Brown is on a mission to get Oakland kids into college. It's a commitment she made on the spur of the moment two decades ago.
"I don't know where it came from, but in my wildest imagination I would never have been involved with kids," says Brown.
It started when she met a child on the street outside her east Oakland real estate office asking for money for food. Brown, herself, grew up poor and struggling in Mississippi. She decided to informally adopt the first grade class at nearby Brookfield Elementary School. They became her babies.
In 1987 she promised them all a free college education.
"It's the one thing that I can give them that no one can take it away," says Brown.
Brown isn't the only person to send kids to college, but what makes her story unique is the personal sacrifice. She was making just $45,000 a year when she first started and she put $10,000 of it into a trust fund for her kids.
Latosha Hunter was one of Brown's babies. Brown gave them everything she could, from tutors, to spending money, to love. She created a foundation and held fundraisers to supplement her gift. In 1999 came one of her happiest moments -- 19 of the 23 students graduated from high school, including Hunter.
Hunter went on to college, earning a degree in accounting. She's now a branch manager for Enterprise. She's working on her masters and is still in close contact with her surrogate mom.
"I can talk to her about anything. It doesn't matter. She's been that extra guidance for me. It's been a pretty good relationship. I love Ms. Brown," says Hunter.
Not everyone from Brookfield is a success story. Some dropped out of school; one girl was murdered. Despite the setbacks, Brown decided to take on the challenge of more students.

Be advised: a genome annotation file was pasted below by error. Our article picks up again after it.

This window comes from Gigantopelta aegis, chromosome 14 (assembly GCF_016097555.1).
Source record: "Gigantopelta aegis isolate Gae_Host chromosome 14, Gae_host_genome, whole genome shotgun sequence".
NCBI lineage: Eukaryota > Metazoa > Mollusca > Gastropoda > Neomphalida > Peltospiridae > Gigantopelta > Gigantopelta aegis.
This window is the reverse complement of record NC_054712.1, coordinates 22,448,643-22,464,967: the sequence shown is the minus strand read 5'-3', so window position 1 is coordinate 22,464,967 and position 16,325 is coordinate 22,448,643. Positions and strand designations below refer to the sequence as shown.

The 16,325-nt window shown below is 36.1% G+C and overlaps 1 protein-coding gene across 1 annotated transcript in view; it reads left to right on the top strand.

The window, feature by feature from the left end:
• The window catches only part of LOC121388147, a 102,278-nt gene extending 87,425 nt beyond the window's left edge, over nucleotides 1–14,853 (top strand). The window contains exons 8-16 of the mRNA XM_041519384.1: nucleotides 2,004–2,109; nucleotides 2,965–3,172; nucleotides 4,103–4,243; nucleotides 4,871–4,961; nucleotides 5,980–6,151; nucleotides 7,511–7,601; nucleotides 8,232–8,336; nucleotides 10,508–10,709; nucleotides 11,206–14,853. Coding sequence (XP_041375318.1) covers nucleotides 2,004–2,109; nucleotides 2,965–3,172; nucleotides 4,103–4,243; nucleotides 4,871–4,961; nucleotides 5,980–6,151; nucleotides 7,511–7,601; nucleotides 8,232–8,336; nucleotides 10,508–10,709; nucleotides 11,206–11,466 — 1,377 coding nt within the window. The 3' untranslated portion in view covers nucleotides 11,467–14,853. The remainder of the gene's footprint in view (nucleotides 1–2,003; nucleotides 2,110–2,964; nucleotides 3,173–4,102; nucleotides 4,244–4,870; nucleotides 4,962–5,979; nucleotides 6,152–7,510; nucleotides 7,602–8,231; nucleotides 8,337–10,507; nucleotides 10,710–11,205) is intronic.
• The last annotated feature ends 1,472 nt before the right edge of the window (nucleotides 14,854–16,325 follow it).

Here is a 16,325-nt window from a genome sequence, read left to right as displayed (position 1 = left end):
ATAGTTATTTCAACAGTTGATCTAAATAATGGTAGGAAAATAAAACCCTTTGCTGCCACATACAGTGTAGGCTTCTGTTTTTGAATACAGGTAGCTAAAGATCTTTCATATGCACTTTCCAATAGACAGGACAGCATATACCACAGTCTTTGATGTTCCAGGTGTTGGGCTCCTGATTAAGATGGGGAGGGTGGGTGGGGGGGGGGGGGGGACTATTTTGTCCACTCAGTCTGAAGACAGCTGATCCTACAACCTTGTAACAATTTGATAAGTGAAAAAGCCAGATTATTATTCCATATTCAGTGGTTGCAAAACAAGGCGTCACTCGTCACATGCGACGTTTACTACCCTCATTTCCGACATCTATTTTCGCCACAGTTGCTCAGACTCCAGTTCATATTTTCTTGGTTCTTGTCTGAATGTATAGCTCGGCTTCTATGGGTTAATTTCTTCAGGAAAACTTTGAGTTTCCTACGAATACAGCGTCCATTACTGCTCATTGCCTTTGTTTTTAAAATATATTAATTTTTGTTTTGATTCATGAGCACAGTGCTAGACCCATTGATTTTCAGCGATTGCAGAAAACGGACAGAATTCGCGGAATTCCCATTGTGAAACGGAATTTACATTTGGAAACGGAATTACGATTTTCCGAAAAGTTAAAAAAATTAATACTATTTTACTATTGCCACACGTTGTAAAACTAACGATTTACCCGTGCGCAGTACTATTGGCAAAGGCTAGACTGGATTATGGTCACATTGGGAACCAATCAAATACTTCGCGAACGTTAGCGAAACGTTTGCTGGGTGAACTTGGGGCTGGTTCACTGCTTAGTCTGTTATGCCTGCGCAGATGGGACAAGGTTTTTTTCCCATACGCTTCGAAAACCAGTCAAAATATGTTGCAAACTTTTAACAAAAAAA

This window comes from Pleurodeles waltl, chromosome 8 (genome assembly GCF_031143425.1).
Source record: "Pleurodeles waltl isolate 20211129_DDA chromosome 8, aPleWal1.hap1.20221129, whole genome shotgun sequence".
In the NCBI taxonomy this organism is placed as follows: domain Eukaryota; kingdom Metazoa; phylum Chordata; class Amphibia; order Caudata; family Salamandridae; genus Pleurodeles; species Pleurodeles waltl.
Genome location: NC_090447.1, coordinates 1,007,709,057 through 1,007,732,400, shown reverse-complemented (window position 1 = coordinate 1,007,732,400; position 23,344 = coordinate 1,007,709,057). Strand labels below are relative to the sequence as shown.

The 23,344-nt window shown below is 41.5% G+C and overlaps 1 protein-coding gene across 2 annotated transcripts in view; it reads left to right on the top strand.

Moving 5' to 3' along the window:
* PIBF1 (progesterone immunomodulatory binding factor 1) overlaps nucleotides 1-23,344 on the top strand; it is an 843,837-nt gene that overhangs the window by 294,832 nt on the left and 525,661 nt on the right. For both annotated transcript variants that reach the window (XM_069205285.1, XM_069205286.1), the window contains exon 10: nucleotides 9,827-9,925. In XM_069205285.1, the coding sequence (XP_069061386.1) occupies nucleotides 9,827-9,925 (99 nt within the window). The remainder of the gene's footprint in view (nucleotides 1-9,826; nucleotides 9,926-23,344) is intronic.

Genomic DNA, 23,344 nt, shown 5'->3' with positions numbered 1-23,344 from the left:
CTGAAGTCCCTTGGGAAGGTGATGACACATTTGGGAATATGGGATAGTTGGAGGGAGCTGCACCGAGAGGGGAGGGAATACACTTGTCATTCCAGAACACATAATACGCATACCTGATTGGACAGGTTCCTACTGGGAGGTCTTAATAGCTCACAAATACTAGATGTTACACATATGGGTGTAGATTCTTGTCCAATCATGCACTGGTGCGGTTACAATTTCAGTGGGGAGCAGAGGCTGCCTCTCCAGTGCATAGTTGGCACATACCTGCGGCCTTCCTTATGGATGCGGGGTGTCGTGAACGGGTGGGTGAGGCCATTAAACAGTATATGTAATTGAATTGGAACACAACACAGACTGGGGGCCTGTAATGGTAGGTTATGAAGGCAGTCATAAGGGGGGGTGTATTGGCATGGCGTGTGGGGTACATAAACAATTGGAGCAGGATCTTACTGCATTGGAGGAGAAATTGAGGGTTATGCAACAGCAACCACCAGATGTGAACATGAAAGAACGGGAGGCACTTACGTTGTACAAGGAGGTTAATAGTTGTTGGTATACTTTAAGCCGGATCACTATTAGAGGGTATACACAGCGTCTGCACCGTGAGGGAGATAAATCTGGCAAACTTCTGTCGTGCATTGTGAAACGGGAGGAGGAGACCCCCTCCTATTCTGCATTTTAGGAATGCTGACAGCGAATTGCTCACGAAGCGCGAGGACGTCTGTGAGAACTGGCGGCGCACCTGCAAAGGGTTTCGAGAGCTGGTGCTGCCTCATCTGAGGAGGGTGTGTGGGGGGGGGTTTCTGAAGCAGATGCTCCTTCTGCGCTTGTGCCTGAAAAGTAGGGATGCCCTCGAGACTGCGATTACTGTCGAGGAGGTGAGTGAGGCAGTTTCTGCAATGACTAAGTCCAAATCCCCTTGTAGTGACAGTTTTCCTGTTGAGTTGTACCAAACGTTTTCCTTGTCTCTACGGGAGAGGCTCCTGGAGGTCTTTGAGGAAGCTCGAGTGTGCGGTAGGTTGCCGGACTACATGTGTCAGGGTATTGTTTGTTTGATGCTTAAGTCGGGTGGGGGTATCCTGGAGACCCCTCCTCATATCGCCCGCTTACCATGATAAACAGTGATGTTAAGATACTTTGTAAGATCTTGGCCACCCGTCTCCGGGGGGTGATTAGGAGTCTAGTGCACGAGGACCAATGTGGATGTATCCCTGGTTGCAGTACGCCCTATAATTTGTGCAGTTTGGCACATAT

Cynthia Adams' daughter will graduate from Xavier University next year with tuition compliments of the Oral Lee Brown Foundation.
"She's a blessing to students and to parents that want their children to go to college, cannot afford it, and she made it all happen," says Adams.
Darion Jefferson and Ronald Mills will be seniors at McClymonds High School in the fall. They hope the scholarships they receive will encourage others to stay on track.
"It's like a chain reaction, like dominoes. It inspires more kids if they put this out there, inspire way more kids to do the right thing in school," says Jefferson.
Brown has received numerous honors including a hero award from the U.S. Secretary of Education spotlighting her extraordinary promise to the children in her community, lLike 12-year-old Erick Le, who dreams of becoming an architect.
"I think she's just really a great person, just helping students like me," says Le.
"If all a child wants is an education and we in America can't give it to them, something's wrong with us," says Brown.
ABC7 salutes Oral Lee Brown for keeping her promise for the past 20 years. Her foundation is holding a fundraiser next month. For more information, visit www.oralleebrownfoundation.org.